Erik began to talk, slowly, revealingly. He made for her a picture of his work in a large tailor shop in Minneapolis: the steam and heat, and the drudgery; the men in darned vests and crumpled trousers, men who "rushed growlers of beer" and were cynical about women, who laughed at him and played jokes on him. "But I didn't mind, because I could keep away from them outside. I used to go to the Art Institute and the Walker Gallery, and tramp clear around Lake Harriet, or hike out to the Gates house and imagine it was a chateau in Italy and I lived in it. I was a marquis and collected tapestries—that was after I was wounded in Padua. The only really bad time was when a tailor named Finkelfarb found a diary I was trying to keep and he read it aloud in the shop—it was a bad fight." He laughed. "I got fined five dollars. But that's all gone now. Seems as though you stand between me and the gas stoves—the long flames with mauve edges, licking up around the irons and making that sneering sound all day—aaaaah!"
Her fingers tightened about his thumb as she perceived the hot low room, the pounding of pressing–irons, the reek of scorched cloth, and Erik among giggling gnomes. His fingertip crept through the opening of her glove and smoothed her palm. She snatched her hand away, stripped off her glove, tucked her hand back into his.
He was saying something about a "wonderful person." In her tranquillity she let the words blow by and heeded only the beating wings of his voice.
She was conscious that he was fumbling for impressive speech.
"Say, uh—Carol, I've written a poem about you."
"That's nice. Let's hear it."
"Damn it, don't be so casual about it! Can't you take me seriously?"
"My dear boy, if I took you seriously—! I don't want us to be hurt more than—more than we will be. Tell me the poem. I've never had a poem written about me!"
"It isn't really a poem. It's just some words that I love because it seems to me they catch what you are. Of course probably they won't seem so to anybody else, but—Well—
Little and tender and merry and wise
With eyes that meet my eyes.
Do you get the idea the way I do?"
"Yes! I'm terribly grateful!" And she was grateful—while she impersonally noted how bad a verse it was.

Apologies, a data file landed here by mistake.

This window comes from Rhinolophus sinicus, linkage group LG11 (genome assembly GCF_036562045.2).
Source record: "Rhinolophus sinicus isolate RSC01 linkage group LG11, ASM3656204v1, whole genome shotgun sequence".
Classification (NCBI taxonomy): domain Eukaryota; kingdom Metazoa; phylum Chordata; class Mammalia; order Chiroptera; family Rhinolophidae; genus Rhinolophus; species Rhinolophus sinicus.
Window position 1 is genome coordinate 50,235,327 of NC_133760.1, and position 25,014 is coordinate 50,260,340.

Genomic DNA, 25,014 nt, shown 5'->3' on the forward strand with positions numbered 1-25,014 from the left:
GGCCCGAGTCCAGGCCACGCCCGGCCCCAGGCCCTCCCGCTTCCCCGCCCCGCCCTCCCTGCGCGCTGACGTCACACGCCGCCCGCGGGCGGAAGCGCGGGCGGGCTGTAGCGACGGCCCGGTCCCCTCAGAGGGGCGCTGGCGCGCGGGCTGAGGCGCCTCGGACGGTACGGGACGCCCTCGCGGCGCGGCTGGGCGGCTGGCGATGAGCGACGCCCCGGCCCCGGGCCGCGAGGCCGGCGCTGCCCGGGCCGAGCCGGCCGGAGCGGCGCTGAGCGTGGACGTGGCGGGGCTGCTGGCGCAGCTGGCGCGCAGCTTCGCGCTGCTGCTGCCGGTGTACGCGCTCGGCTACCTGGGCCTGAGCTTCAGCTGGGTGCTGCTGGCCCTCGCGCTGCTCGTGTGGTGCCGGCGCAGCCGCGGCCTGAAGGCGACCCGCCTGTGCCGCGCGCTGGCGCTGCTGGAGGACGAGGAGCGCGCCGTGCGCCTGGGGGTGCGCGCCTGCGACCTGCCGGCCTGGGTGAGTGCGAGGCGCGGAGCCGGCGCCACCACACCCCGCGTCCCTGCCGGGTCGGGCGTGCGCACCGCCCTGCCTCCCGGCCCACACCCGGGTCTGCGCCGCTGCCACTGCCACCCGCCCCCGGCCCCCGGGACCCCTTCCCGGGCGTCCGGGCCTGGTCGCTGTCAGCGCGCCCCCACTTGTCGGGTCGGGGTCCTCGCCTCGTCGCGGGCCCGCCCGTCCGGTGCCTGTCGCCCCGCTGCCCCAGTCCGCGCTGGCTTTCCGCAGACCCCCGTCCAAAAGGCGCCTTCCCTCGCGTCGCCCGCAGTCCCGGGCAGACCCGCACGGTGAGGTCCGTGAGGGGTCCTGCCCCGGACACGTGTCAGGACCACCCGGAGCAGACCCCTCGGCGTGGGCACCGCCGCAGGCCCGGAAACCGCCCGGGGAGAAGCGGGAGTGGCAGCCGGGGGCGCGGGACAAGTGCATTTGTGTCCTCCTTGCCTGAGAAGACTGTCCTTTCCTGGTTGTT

She was aware of the haggard beauty in the lowering night. Monstrous tattered clouds sprawled round a forlorn moon; puddles and rocks glistened with inner light. They were passing a grove of scrub poplars, feeble by day but looming now like a menacing wall. She stopped. They heard the branches dripping, the wet leaves sullenly plumping on the soggy earth.
"Waiting—waiting—everything is waiting," she whispered. She drew her hand from his, pressed her clenched fingers against her lips. She was lost in the somberness. "I am happy—so we must go home, before we have time to become unhappy. But can't we sit on a log for a minute and just listen?"
"No. Too wet. But I wish we could build a fire, and you could sit on my overcoat beside it. I'm a grand fire–builder! My cousin Lars and me spent a week one time in a cabin way up in the Big Woods, snowed in. The fireplace was filled with a dome of ice when we got there, but we chopped it out, and jammed the thing full of pine–boughs. Couldn't we build a fire back here in the woods and sit by it for a while?"
She pondered, half–way between yielding and refusal. Her head ached faintly. She was in abeyance. Everything, the night, his silhouette, the cautious–treading future, was as undistinguishable as though she were drifting bodiless in a Fourth Dimension. While her mind groped, the lights of a motor car swooped round a bend in the road, and they stood farther apart. "What ought I to do?" she mused. "I think—Oh, I won't be robbed! I AM good! If I'm so enslaved that I can't sit by the fire with a man and talk, then I'd better be dead!"
The lights of the thrumming car grew magically; were upon them; abruptly stopped. From behind the dimness of the windshield a voice, annoyed, sharp: "Hello there!"
She realized that it was Kennicott.
The irritation in his voice smoothed out. "Having a walk?"
They made schoolboyish sounds of assent.
"Pretty wet, isn't it? Better ride back. Jump up in front here, Valborg."